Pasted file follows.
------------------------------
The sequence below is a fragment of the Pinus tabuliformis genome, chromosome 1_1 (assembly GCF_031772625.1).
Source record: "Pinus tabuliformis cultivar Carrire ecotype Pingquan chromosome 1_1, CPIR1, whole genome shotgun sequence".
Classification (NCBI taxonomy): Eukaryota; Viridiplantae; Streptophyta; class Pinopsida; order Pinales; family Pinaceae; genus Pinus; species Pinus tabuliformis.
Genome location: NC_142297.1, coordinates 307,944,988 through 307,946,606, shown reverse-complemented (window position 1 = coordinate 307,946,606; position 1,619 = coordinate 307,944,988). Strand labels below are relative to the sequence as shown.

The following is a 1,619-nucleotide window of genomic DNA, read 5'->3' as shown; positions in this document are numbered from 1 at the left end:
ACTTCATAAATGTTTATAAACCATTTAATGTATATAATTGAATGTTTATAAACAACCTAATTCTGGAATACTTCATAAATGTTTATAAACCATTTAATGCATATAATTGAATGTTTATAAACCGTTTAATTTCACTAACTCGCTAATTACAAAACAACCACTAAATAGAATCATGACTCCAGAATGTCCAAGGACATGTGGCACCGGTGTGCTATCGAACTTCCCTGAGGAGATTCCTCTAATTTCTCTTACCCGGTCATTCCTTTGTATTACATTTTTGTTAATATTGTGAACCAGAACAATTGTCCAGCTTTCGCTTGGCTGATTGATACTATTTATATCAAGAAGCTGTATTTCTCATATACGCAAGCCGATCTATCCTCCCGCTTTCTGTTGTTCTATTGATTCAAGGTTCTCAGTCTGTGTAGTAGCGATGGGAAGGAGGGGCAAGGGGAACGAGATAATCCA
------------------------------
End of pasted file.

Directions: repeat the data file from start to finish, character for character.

The sequence below is a fragment of the Pinus tabuliformis genome, chromosome 1_1 (assembly GCF_031772625.1).
Source record: "Pinus tabuliformis cultivar Carrire ecotype Pingquan chromosome 1_1, CPIR1, whole genome shotgun sequence".
Classification (NCBI taxonomy): Eukaryota; Viridiplantae; Streptophyta; class Pinopsida; order Pinales; family Pinaceae; genus Pinus; species Pinus tabuliformis.
Genome location: NC_142297.1, coordinates 307,944,988 through 307,946,606, shown reverse-complemented (window position 1 = coordinate 307,946,606; position 1,619 = coordinate 307,944,988). Strand labels below are relative to the sequence as shown.

The following is a 1,619-nucleotide window of genomic DNA, read 5'->3' as shown; positions in this document are numbered from 1 at the left end:
ACTTCATAAATGTTTATAAACCATTTAATGTATATAATTGAATGTTTATAAACAACCTAATTCTGGAATACTTCATAAATGTTTATAAACCATTTAATGCATATAATTGAATGTTTATAAACCGTTTAATTTCACTAACTCGCTAATTACAAAACAACCACTAAATAGAATCATGACTCCAGAATGTCCAAGGACATGTGGCACCGGTGTGCTATCGAACTTCCCTGAGGAGATTCCTCTAATTTCTCTTACCCGGTCATTCCTTTGTATTACATTTTTGTTAATATTGTGAACCAGAACAATTGTCCAGCTTTCGCTTGGCTGATTGATACTATTTATATCAAGAAGCTGTATTTCTCATATACGCAAGCCGATCTATCCTCCCGCTTTCTGTTGTTCTATTGATTCAAGGTTCTCAGTCTGTGTAGTAGCGATGGGAAGGAGGGGCAAGGGGAACGAGATAATCCA